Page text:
How to get the NAME of the passed parameter ?
Eg. in the example below how to get printed , inside my_func() , value = "test_var"

def my_func(aaa):
[INDENT]print aaa     # <---- this will print the VALUE of passed parameter 'aaa' [/INDENT] 
[INDENT]# ..... but how to print the NAME of the 'aaa' above as called by a parent function main() - i.e.

how to make it print 'test_var'[/INDENT]

def main():
[INDENT]test_var = 123[/INDENT]
[INDENT]my_func(test_var)[/INDENT]

Note that I do not want to get 'aaa' printed but 'test_var'

Local variables are kept in the function's local dictionary which you can access with vars(). To access one function's local dictionary in another function, you have to pass it along:

def my_func(aaa, main_var):
    mvar = [key for key, val in main_var.items() if val==aaa][0]
    print aaa, main_var, mvar  # 123 {'test_var': 123} test_var

def main():
    test_var = 123
    my_func(test_var, vars())

main()

thanks for a reply but can you re-write the mvar = ... line in more 'beginners' friendly format ? :
mvar = [key for key, val in main_var.items() if val==aaa][0]

i.e. few separate lines so that I would understand what ot does ?
Thanks

I hope you understand this better:

def main():
    a = 1
    b = 2
    c = 3
    # local variable dictionary
    main_var = vars()
    print main_var  # {'a': 1, 'c': 3, 'b': 2}

    # get the key (variable name) of a certain value, for instance 3
    mvar = [key for key, val in main_var.items() if val==3][0]
    print mvar  # c

    # in somewhat longer form ...
    mvar_list = []
    # extract the key:value pairs from the dictionary
    for key, val in main_var.items():
        # if value is 3 save the key in a list
        if val == 3:
            mvar_list.append(key)
    print mvar_list     # ['c']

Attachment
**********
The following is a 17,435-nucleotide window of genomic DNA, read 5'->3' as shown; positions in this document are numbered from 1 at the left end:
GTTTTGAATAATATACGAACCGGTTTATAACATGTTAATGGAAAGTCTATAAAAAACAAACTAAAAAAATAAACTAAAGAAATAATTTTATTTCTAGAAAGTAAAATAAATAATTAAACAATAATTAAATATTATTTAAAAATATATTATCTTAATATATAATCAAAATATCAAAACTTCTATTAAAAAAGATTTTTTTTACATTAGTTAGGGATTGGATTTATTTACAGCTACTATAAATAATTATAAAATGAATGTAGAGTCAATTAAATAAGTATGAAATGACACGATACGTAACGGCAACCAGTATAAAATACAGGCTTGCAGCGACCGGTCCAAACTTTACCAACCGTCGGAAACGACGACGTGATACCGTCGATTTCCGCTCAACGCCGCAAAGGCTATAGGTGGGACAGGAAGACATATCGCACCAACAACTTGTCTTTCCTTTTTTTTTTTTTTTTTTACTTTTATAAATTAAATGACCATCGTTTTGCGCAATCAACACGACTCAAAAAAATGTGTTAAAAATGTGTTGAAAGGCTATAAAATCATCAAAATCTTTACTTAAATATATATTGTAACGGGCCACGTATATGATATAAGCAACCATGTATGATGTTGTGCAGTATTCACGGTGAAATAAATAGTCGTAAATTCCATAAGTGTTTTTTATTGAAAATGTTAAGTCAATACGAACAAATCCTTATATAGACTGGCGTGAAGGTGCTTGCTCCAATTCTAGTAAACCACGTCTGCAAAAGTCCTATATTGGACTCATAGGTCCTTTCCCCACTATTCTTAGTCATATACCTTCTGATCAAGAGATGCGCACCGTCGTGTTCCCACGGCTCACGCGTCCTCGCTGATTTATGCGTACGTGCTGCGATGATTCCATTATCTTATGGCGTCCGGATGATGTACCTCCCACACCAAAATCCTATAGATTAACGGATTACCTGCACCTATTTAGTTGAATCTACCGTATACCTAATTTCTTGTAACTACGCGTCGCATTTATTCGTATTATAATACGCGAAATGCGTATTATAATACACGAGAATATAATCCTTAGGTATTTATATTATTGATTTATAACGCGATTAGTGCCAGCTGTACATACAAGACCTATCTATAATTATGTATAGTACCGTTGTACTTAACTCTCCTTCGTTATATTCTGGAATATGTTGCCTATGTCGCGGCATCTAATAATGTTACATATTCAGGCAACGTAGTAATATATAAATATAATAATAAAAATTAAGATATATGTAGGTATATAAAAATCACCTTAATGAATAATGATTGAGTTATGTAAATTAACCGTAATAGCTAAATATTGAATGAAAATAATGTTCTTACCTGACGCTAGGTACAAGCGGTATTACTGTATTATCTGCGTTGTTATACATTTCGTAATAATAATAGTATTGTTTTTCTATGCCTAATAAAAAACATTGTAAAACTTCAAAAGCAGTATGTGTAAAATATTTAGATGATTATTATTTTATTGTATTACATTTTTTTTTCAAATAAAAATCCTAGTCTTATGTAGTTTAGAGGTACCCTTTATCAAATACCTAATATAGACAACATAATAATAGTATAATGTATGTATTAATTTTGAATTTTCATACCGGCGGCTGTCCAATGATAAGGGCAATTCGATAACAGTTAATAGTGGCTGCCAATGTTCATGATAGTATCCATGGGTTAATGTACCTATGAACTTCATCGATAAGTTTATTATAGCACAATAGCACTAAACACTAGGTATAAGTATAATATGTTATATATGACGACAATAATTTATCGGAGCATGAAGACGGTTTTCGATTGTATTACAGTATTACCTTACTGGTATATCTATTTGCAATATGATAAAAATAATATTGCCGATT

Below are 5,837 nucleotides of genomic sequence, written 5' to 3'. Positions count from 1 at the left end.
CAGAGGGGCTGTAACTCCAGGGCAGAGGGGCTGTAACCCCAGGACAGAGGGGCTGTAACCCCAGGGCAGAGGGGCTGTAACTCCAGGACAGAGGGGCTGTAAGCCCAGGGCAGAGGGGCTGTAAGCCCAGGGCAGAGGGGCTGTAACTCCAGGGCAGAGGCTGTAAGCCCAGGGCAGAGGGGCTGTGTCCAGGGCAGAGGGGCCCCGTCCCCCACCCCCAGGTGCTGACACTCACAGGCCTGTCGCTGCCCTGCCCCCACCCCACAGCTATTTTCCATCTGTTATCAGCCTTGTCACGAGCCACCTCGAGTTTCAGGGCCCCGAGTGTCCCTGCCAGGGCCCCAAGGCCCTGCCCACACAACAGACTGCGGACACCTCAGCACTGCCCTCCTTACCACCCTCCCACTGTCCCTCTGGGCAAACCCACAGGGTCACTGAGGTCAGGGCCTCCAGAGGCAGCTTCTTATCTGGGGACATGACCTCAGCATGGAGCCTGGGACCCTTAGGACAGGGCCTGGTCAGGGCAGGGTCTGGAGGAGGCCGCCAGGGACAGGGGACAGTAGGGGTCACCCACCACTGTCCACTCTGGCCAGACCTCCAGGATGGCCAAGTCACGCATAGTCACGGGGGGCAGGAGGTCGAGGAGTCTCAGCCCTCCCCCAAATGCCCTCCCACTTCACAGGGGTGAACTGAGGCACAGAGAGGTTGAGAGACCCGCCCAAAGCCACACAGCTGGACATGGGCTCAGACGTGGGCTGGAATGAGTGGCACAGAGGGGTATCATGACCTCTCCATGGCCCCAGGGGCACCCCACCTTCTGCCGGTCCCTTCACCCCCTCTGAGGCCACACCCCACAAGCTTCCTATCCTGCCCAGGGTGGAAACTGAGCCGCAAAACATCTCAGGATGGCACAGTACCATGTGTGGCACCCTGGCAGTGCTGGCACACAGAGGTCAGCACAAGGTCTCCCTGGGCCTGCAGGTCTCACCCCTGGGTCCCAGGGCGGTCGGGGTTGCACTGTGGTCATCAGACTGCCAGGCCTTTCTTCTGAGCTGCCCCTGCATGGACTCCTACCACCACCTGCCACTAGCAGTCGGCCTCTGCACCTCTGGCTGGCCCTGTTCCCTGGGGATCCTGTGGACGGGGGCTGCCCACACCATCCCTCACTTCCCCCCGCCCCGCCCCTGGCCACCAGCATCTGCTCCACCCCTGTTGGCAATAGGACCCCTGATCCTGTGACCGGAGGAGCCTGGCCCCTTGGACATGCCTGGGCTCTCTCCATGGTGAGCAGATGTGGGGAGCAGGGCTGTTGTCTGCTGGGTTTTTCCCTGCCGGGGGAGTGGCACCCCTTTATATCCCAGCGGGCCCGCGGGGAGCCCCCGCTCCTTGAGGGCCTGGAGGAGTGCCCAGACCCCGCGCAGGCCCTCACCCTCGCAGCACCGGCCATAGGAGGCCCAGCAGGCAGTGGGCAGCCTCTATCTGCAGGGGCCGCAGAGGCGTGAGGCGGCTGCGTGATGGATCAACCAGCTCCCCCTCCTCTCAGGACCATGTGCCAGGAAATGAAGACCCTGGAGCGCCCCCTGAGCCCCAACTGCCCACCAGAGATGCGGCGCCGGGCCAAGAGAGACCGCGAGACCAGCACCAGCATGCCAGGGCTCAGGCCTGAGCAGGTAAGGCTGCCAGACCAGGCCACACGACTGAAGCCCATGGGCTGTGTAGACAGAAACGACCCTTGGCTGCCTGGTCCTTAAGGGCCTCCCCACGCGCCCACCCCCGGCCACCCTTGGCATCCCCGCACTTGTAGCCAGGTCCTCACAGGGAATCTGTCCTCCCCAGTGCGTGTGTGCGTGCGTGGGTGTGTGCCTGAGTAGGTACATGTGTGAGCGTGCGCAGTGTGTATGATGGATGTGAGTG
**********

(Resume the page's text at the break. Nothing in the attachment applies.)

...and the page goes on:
# pick the first item on the list
    print mvar_list[0]  # c

main()

Great thanks for the time you spent on it. Most appreciated. BTW: where can I find explanation of what this is (from your code above):

... = [key .... ]

i.e. [ followed by a reserved word

the code within [] is called list comprehension and it creates a list

...

q = [process(x) for x in somelist if condition(x)]

is a shorthand notation for ...
q = []
for x in somelist:
    if condition(x):
        q.append(process(x))

...

One more thing :
How to catch (inside my_func()) a situation of receiving a literal value instead of a variable name:
my_func(test_var, vars()) --- > my_func(123, vars())

thus avoiding this error when making a call to main():
< IndexError: list index out of range >

Note: I realize that my_func() is not able to recover the 'key' for literal data passed, but as long as it does not cause a run time error then I would be fine)

Nice observation! Trap the error with try/except like this:

def my_func(aaa, main_var=None):
    try:
        mvar = [key for key, val in main_var.items() if val==aaa][0]
        print aaa, main_var, mvar
    except:
        print aaa
    # other code follows
    pass

def main():
    test_var = 123
    my_func(test_var, vars())
    my_func(123, vars())
    my_func(456, vars())
    my_func(123)

main()

"""
my output -->
123 {'test_var': 123} test_var
123 {'test_var': 123} test_var
456
123
"""
This question has already been answered. Start a new discussion instead.